At heart, preservation metadata is all of the various types of data that will allow the re-creation and interpretation of the structure and content of digital data that has been preserved (Ludäsher, Marciano & Moore, 2001). Defined in this way, therefore, it is clear that preservation metadata needs to support a number of related, but distinct, functions. Lynch (1999), for example, says that within a digital repository, "metadata accompanies and makes reference to each digital object and provides associated descriptive, structural, administrative, rights management, and other kinds of information." The wide range of functions that preservation metadata is aimed to fulfil means that defining metadata standards is not a simple task and that most of the currently published schemas are relatively complex. The situation is complicated further by the perception that different kinds of metadata will be required to support different digital preservation strategies or digital information types.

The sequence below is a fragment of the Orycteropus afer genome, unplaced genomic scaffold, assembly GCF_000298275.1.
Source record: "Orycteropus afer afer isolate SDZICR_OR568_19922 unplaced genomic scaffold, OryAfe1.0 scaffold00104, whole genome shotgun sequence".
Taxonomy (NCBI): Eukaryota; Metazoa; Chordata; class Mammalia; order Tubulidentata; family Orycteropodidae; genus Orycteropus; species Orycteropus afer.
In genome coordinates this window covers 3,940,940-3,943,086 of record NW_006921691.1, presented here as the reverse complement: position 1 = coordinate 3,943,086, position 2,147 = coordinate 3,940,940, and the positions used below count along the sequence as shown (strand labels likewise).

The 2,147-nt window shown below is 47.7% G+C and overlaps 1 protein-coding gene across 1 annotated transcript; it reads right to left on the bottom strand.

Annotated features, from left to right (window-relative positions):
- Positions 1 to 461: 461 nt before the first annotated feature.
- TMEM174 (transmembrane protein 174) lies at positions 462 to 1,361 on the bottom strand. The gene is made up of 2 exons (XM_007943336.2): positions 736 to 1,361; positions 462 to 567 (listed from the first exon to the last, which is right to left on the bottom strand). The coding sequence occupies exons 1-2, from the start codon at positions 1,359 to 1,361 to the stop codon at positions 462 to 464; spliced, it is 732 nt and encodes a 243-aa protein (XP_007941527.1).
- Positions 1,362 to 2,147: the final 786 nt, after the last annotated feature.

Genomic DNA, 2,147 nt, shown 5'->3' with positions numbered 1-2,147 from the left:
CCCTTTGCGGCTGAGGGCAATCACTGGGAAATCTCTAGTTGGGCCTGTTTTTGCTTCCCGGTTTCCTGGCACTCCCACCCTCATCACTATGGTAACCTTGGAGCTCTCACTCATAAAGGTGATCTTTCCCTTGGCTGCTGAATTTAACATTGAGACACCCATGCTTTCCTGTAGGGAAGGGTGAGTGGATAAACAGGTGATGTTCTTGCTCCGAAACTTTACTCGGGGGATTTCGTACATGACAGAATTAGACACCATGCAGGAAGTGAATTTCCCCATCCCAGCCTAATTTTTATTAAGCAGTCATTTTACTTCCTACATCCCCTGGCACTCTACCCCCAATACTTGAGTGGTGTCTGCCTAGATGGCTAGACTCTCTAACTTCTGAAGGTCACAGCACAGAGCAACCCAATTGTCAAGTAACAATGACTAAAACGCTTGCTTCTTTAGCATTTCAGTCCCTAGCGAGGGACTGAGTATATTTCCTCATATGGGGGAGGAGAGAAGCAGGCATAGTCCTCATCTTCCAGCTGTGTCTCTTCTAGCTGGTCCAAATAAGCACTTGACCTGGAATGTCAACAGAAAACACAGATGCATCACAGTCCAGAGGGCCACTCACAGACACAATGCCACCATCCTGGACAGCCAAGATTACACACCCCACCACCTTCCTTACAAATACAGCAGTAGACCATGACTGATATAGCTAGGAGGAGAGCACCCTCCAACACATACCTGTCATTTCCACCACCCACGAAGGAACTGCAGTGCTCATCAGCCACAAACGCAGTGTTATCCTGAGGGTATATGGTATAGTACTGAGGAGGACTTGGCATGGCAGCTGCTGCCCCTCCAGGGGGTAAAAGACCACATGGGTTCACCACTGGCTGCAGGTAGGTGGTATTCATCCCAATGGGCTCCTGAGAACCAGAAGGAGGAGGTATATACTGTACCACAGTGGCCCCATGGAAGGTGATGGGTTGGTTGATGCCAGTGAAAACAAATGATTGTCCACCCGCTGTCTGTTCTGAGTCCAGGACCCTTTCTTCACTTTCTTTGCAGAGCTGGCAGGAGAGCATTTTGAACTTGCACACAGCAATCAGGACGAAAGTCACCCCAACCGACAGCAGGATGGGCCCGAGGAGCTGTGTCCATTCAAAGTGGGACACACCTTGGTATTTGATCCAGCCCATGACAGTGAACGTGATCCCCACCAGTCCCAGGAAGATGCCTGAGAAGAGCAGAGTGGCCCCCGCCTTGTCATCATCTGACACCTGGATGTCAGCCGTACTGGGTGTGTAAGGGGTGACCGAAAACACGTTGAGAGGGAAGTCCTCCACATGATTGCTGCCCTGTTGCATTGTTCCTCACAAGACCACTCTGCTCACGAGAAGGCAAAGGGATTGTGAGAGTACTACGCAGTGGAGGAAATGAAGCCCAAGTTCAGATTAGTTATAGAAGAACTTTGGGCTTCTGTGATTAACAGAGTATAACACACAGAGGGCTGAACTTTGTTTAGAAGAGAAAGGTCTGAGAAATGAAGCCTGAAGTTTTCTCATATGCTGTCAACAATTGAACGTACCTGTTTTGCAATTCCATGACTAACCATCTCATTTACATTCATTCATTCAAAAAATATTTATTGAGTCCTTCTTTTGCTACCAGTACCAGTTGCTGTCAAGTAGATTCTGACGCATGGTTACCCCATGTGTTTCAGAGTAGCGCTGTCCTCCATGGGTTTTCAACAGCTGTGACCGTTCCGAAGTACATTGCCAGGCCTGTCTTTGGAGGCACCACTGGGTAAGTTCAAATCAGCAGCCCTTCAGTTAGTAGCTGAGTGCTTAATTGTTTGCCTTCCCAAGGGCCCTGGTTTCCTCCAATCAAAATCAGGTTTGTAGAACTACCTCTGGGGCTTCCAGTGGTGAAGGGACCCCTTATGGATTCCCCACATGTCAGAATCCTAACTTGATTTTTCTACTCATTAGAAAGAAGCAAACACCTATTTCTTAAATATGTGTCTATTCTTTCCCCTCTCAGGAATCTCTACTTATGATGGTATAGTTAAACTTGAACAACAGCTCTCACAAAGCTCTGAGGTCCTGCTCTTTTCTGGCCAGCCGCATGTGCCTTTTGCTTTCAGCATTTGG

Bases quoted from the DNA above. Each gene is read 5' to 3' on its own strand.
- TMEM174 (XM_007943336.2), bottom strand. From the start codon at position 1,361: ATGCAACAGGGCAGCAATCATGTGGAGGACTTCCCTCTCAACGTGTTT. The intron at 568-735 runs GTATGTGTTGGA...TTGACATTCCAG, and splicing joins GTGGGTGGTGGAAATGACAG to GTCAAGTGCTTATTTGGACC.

At the time the Cedars project proposal was being put together, there was an awareness of the perceived importance of preservation metadata, but there was no existing 'standard' that could be adopted by the project for use in its demonstrator services. The project bid proposed, therefore, that Cedars would produce a metadata specification. Before work on developing the specification started, UKOLN undertook a review of preservation metadata initiatives for Cedars (Day, 1998). This described some of the more prominent initiatives in the areas of recordkeeping metadata, digital imaging and other areas. These included Bearman & Sochats (1996) influential Metadata requirements for evidence and the logical data model developed for the National Library of Australia's PANDORA (Preserving and Accessing Networked DOcumentary Resources of Australia) project. The report also briefly appraised the then latest draft of the Reference Model for an Open Archival Information System (OAIS), and confirmed that its 'taxonomy of archival information object classes' was of interest to Cedars in developing its metadata specification.